Clostridium difficile is the leading cause of antibiotic-associated diarrhea in the hospital and long term health care settings. In addition to the patient toll, the treatment-associated costs of C. difficile infections to the United States healthcare system have been estimated at $3.2 billion. Although the rate of C. difficile infection in the United States is rising, surprisingly little is known about the mechanisms of C. difficile pathogenesis. C. difficile is believed to be acquired by the host in the form of a dormant spore. To cause disease, the spore must respond in the gastrointestinal tract to signals that trigger germination, thereby allowing growth as a vegetative bacterium, toxin production and subsequent spore formation before excretion into the environment. We have shown that taurocholic acid, a bile acid normally found in the GI tract, and glycine are co-germinants for C. difficile spores. Another bile acid, chenodeoxycholic acid, inhibits taurocholic acid-mediated germination and is toxic for C. difficile vegetative growth. We recently identified the molecular target of bile acids on the C. difficile spore thus identifying the first C. difficile spore germinnt receptor. Our long-term goal is to understand the molecular mechanisms of C. difficile germination and use that knowledge to rationally design inhibitors of C. difficile infection. In ths proposal, we propose to: (1) identify how the C. difficile spore germinant receptor interacts with bile acids;(2) identify binding partners and the ultrastructural location of the germinant recepto in the C. difficile spore;and (3) identify other C. difficile germinant receptors. Successful completion of the experiments outlined herein will extend our understanding of the mechanisms of C. difficile germination, open new avenues in the study of C. difficile spore formation and spore germination and lead to the identification of homologs of the newly discovered germinant receptors in other spore-forming bacteria (opening other avenues of investigation).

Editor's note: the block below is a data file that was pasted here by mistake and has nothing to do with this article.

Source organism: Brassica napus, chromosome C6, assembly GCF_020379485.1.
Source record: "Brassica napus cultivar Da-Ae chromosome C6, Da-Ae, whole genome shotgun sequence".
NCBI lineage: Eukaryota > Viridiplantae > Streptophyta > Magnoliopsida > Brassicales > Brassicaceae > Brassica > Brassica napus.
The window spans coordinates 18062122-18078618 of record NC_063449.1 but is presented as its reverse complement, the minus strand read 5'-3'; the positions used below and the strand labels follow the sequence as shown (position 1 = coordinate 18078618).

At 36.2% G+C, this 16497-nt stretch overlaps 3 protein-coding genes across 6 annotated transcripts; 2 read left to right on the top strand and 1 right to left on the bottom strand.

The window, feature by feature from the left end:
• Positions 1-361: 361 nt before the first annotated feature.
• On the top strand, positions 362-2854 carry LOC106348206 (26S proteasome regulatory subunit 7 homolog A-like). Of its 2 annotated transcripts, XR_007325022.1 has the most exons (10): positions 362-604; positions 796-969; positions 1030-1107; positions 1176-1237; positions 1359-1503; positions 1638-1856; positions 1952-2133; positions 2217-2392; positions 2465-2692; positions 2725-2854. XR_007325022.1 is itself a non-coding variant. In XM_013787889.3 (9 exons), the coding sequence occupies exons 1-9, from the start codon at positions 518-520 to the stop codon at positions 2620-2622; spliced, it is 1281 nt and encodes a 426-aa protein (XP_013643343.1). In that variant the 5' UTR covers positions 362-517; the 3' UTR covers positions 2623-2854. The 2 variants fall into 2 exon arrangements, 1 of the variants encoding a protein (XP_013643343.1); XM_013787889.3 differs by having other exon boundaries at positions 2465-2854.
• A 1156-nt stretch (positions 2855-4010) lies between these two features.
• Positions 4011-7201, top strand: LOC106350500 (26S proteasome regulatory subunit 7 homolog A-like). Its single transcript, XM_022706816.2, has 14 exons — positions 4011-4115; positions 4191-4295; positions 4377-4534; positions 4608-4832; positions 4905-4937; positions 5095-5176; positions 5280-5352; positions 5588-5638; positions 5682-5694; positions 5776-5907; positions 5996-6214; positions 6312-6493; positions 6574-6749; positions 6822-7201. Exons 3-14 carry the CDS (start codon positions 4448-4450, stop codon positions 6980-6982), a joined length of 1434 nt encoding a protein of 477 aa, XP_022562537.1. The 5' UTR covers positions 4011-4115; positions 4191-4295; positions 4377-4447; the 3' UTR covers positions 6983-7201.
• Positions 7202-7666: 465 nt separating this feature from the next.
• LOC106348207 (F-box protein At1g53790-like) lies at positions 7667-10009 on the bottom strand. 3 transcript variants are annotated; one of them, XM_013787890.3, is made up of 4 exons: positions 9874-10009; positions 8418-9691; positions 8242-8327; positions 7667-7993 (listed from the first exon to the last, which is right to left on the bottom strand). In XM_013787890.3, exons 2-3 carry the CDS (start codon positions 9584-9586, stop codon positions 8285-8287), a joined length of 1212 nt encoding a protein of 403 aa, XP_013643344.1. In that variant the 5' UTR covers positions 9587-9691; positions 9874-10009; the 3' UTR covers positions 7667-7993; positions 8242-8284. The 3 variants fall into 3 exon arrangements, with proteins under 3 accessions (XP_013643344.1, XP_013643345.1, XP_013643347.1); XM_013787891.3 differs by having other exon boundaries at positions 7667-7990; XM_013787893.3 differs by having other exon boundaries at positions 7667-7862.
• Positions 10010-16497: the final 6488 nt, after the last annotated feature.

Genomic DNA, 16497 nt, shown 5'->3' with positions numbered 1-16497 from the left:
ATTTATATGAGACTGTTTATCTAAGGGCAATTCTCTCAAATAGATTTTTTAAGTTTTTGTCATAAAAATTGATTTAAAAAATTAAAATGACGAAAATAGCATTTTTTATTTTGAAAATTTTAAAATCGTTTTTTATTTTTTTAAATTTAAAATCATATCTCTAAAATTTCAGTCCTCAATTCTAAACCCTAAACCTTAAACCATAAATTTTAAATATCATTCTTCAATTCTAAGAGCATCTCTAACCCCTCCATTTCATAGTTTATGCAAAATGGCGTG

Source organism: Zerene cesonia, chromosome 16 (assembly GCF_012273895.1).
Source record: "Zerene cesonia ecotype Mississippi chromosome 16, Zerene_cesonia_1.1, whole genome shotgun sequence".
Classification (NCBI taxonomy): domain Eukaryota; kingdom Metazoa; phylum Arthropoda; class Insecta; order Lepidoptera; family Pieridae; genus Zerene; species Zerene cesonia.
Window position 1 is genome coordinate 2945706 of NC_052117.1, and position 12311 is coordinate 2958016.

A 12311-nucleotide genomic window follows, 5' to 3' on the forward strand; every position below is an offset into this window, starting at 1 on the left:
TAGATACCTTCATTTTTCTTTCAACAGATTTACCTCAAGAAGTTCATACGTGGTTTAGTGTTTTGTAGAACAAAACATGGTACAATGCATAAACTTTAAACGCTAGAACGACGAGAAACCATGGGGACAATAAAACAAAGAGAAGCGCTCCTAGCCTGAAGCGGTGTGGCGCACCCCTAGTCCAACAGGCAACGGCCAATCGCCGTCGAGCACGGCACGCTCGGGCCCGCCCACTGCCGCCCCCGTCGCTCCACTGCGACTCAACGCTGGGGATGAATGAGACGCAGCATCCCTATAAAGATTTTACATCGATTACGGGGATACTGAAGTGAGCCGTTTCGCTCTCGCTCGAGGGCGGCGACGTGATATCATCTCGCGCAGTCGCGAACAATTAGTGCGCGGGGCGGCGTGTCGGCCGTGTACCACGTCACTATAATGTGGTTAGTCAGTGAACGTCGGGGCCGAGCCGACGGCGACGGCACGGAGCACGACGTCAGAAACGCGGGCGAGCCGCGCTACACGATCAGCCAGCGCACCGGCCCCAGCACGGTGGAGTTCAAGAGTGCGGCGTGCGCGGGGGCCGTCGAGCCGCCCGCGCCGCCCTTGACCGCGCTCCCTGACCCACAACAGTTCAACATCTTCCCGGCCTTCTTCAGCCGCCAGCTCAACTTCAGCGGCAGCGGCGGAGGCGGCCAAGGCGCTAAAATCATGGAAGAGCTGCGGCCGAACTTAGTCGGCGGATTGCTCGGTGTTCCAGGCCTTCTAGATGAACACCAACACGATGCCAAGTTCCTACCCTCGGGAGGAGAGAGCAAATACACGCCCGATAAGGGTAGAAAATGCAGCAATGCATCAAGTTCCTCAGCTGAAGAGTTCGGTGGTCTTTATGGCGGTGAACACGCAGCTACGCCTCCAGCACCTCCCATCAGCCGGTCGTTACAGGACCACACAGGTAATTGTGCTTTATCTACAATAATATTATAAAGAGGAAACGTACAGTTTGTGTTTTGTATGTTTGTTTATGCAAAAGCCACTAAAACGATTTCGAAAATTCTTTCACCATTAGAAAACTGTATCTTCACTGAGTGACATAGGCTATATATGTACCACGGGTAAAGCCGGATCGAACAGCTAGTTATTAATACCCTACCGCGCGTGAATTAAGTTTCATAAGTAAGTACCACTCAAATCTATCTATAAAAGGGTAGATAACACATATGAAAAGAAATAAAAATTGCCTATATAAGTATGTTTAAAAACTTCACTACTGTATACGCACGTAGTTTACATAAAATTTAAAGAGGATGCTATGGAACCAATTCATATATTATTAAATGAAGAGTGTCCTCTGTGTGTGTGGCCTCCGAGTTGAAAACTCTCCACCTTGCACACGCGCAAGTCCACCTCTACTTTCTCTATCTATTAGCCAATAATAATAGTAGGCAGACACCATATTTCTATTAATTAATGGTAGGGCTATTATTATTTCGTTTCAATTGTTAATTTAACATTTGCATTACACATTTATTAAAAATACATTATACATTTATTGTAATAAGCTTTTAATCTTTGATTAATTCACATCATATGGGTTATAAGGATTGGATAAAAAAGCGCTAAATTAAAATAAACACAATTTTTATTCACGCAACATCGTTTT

Successful completion of the experiments listed in this proposal will characterize, in detail, the Clostridium difficile bile acid-recognizing germinant receptor, a protein that is important for C. difficile infection. We will define the bile acid bindng pocket, determine CspC binding partners and identify other spore germinant receptors. The knowledge gained from these experiments will lead to the design of novel therapeutics to combat C. difficile spore germination.